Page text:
Furthermore, your doctor may want to monitor your condition over the long term and determine how your illness is progressing. With a physician keeping track of your illness, you will be alerted immediately if your condition has resolved, so you aren’t changing your diet unnecessarily.

There are numerous ways to increase your dietary salt intake, including by increasing the amount of salt you add to your food and consuming salty snacks like chips, jerkies, broths, and popcorn. Alternatively, you can increase your intake of electrolyte drinks, especially as you will also need to increase your fluid intake to manage cerebral salt wasting.

That said, if you are on an extremely high salt diet, getting enough sodium can pose a challenge. Additionally, you may need to further increase sodium intake on hot days and before exercise (your doctor will be able to guide you on these specifics).

One of the best ways to overcome this challenge is to use salt tablets and other supplements like Klaralyte. These tablets make it easy to get the amount of sodium you need without worrying about making significant changes to your diet. 

Klaralyte has been formulated to ensure you get a balance of both sodium and potassium to prevent any electrolyte imbalance in your body. Each tablet contains 250mg of sodium and 50mg of potassium, ensuring that you’ll be able to get the additional salt you need easily. Furthermore, you can easily carry it with you, allowing you to quickly boost your sodium levels if you feel them coming down when you’re out of the house.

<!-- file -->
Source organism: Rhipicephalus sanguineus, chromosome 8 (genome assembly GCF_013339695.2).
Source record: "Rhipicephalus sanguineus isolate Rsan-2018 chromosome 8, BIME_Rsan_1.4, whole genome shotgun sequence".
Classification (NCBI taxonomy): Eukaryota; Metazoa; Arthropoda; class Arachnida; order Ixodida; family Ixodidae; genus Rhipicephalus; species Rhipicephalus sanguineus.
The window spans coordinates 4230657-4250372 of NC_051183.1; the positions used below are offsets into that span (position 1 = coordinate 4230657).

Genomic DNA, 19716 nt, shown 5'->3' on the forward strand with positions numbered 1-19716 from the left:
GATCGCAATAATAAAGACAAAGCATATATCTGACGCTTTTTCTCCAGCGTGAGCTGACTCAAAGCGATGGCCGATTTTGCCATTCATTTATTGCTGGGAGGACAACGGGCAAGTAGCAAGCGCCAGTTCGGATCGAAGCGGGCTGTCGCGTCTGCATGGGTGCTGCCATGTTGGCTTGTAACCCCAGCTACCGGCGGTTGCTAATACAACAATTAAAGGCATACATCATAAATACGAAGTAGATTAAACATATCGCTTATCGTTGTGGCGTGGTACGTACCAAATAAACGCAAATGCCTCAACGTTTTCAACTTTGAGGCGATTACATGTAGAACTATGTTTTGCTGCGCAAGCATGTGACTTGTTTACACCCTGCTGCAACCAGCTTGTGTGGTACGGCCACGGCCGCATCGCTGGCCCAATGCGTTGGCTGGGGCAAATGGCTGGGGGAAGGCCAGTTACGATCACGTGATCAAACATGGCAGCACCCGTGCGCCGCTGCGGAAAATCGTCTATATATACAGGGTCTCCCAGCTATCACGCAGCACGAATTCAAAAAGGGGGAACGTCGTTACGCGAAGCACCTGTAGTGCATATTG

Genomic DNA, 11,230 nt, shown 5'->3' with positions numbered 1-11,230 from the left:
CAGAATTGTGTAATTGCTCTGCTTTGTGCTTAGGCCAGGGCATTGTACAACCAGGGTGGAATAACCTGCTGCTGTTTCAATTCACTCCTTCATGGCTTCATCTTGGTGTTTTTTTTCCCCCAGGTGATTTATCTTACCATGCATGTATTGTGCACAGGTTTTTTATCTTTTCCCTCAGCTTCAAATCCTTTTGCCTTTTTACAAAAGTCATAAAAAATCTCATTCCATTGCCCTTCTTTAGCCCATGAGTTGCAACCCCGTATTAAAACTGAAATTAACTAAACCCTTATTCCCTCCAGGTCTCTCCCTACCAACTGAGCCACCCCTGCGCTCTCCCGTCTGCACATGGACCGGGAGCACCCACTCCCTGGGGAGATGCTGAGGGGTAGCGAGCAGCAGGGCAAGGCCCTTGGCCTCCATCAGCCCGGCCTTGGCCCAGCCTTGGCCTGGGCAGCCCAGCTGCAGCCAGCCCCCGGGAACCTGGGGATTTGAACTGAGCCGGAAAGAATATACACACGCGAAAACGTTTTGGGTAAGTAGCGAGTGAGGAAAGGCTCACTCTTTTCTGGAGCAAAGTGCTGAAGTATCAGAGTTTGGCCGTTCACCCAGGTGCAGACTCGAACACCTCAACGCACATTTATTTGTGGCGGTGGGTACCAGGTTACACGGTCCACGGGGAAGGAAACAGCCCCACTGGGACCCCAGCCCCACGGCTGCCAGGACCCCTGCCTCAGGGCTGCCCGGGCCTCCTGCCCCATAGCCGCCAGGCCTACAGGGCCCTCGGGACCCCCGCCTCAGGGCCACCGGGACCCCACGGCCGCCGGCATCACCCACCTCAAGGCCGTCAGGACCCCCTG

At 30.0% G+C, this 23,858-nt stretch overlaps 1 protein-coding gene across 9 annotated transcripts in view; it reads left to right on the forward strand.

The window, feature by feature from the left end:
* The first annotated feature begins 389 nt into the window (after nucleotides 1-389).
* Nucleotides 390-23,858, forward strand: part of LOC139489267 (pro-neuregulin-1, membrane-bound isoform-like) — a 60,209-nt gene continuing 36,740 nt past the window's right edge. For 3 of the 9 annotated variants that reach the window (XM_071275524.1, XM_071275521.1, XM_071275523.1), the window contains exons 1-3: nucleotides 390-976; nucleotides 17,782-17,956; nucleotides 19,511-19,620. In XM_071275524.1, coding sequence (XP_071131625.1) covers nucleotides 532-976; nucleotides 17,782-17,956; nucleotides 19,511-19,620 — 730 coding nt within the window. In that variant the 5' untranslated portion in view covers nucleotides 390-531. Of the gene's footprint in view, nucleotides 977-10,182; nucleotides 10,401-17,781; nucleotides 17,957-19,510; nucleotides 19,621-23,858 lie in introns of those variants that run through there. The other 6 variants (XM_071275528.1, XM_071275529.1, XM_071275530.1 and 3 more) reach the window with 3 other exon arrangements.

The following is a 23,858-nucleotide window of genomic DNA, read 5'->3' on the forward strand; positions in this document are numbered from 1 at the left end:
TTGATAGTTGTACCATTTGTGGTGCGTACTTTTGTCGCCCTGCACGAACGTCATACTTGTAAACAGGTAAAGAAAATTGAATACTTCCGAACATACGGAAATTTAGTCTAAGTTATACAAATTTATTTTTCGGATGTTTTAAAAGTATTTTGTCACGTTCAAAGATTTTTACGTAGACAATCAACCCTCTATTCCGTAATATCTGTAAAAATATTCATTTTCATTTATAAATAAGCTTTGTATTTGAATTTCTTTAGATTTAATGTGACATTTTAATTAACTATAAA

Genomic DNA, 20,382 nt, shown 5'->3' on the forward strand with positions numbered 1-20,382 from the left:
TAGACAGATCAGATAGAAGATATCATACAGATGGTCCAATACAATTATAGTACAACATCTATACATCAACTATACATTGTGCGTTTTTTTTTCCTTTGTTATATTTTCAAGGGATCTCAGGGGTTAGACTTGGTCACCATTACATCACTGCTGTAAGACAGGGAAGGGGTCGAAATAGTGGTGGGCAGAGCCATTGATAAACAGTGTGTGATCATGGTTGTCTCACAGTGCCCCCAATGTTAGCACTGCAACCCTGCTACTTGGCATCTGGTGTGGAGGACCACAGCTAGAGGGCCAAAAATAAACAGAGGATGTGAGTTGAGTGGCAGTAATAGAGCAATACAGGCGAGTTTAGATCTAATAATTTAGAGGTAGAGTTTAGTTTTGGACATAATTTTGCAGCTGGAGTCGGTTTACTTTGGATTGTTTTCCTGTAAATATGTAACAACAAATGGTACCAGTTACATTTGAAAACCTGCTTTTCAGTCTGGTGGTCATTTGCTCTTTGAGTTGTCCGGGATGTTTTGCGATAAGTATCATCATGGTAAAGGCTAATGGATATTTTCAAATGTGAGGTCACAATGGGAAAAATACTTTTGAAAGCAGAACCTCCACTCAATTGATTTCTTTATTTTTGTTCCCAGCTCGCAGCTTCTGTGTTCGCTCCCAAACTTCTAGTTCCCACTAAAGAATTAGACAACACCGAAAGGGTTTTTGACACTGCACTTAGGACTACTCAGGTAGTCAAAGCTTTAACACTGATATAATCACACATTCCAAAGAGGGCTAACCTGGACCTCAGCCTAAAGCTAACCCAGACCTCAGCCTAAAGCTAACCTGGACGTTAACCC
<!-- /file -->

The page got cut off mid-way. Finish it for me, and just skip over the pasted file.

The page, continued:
Other Sources:

You will not be disappointed!

Additional Information

*Not Evaluated by FDA: These statements have not been evaluated by the Food and Drug Administration. This product is not intended to diagnose, cure, or prevent any disease. Klaralyte LLC manufactures dietary supplements and medical food products that should be used under the direct supervision of a licensed healthcare practitioner.

Designated Medical Food: Klaralyte Salt Capsules are classified as a medical food under 21 U.S.C. 360ee(b)(3), and are intended for specific dietary management based on recognized scientific principles, as evaluated by a physician.

Comparative Advertising: Klaralyte is a registered trademark of Klaralyte LLC. Registered trademarks, brand names, images, or any information that could refer to another brand are used solely for lawful comparative advertising. This follows FTC-defined criteria for objectively comparing brands based on attributes or price, while clearly identifying the alternative brand.